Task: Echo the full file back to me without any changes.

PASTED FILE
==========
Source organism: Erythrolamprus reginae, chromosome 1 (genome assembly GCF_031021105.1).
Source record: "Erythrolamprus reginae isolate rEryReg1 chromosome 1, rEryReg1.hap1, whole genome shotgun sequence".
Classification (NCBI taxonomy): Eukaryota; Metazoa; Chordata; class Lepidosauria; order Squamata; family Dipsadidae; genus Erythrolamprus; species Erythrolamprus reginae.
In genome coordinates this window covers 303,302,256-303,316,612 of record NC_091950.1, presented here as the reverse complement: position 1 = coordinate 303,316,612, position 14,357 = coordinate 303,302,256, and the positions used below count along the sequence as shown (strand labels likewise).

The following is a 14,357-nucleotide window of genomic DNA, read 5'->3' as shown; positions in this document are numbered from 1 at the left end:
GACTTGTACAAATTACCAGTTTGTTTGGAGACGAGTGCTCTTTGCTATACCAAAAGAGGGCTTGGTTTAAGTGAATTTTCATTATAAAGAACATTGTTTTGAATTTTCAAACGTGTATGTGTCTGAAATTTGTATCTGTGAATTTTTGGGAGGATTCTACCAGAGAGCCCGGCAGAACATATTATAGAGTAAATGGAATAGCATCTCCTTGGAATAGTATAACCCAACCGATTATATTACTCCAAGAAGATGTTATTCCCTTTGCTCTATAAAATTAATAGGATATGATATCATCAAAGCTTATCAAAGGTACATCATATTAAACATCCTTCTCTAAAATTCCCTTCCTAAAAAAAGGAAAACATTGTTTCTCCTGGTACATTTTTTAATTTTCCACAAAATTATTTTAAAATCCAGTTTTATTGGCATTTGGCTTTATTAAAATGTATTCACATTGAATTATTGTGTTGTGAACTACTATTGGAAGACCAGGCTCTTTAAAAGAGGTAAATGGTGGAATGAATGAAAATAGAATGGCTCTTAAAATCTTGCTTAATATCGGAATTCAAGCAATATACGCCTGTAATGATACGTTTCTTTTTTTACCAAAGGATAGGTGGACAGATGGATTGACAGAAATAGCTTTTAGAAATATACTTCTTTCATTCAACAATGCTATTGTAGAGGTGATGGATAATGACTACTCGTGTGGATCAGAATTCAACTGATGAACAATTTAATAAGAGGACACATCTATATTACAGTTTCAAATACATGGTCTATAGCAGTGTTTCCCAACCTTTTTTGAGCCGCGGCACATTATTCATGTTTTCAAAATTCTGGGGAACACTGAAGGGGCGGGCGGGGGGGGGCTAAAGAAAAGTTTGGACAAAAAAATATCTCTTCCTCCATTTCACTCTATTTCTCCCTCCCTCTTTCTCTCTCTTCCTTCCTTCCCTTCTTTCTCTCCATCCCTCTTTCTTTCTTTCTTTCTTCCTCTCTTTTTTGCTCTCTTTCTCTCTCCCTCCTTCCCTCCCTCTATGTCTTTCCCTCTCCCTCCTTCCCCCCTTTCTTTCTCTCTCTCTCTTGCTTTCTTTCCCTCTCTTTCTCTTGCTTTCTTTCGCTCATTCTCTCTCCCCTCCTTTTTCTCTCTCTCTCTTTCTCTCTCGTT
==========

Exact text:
Source organism: Erythrolamprus reginae, chromosome 1 (genome assembly GCF_031021105.1).
Source record: "Erythrolamprus reginae isolate rEryReg1 chromosome 1, rEryReg1.hap1, whole genome shotgun sequence".
Classification (NCBI taxonomy): Eukaryota; Metazoa; Chordata; class Lepidosauria; order Squamata; family Dipsadidae; genus Erythrolamprus; species Erythrolamprus reginae.
In genome coordinates this window covers 303,302,256-303,316,612 of record NC_091950.1, presented here as the reverse complement: position 1 = coordinate 303,316,612, position 14,357 = coordinate 303,302,256, and the positions used below count along the sequence as shown (strand labels likewise).

The following is a 14,357-nucleotide window of genomic DNA, read 5'->3' as shown; positions in this document are numbered from 1 at the left end:
GACTTGTACAAATTACCAGTTTGTTTGGAGACGAGTGCTCTTTGCTATACCAAAAGAGGGCTTGGTTTAAGTGAATTTTCATTATAAAGAACATTGTTTTGAATTTTCAAACGTGTATGTGTCTGAAATTTGTATCTGTGAATTTTTGGGAGGATTCTACCAGAGAGCCCGGCAGAACATATTATAGAGTAAATGGAATAGCATCTCCTTGGAATAGTATAACCCAACCGATTATATTACTCCAAGAAGATGTTATTCCCTTTGCTCTATAAAATTAATAGGATATGATATCATCAAAGCTTATCAAAGGTACATCATATTAAACATCCTTCTCTAAAATTCCCTTCCTAAAAAAAGGAAAACATTGTTTCTCCTGGTACATTTTTTAATTTTCCACAAAATTATTTTAAAATCCAGTTTTATTGGCATTTGGCTTTATTAAAATGTATTCACATTGAATTATTGTGTTGTGAACTACTATTGGAAGACCAGGCTCTTTAAAAGAGGTAAATGGTGGAATGAATGAAAATAGAATGGCTCTTAAAATCTTGCTTAATATCGGAATTCAAGCAATATACGCCTGTAATGATACGTTTCTTTTTTTACCAAAGGATAGGTGGACAGATGGATTGACAGAAATAGCTTTTAGAAATATACTTCTTTCATTCAACAATGCTATTGTAGAGGTGATGGATAATGACTACTCGTGTGGATCAGAATTCAACTGATGAACAATTTAATAAGAGGACACATCTATATTACAGTTTCAAATACATGGTCTATAGCAGTGTTTCCCAACCTTTTTTGAGCCGCGGCACATTATTCATGTTTTCAAAATTCTGGGGAACACTGAAGGGGCGGGCGGGGGGGGGCTAAAGAAAAGTTTGGACAAAAAAATATCTCTTCCTCCATTTCACTCTATTTCTCCCTCCCTCTTTCTCTCTCTTCCTTCCTTCCCTTCTTTCTCTCCATCCCTCTTTCTTTCTTTCTTTCTTCCTCTCTTTTTTGCTCTCTTTCTCTCTCCCTCCTTCCCTCCCTCTATGTCTTTCCCTCTCCCTCCTTCCCCCCTTTCTTTCTCTCTCTCTCTTGCTTTCTTTCCCTCTCTTTCTCTTGCTTTCTTTCGCTCATTCTCTCTCCCCTCCTTTTTCTCTCTCTCTCTTTCTCTCTCGTT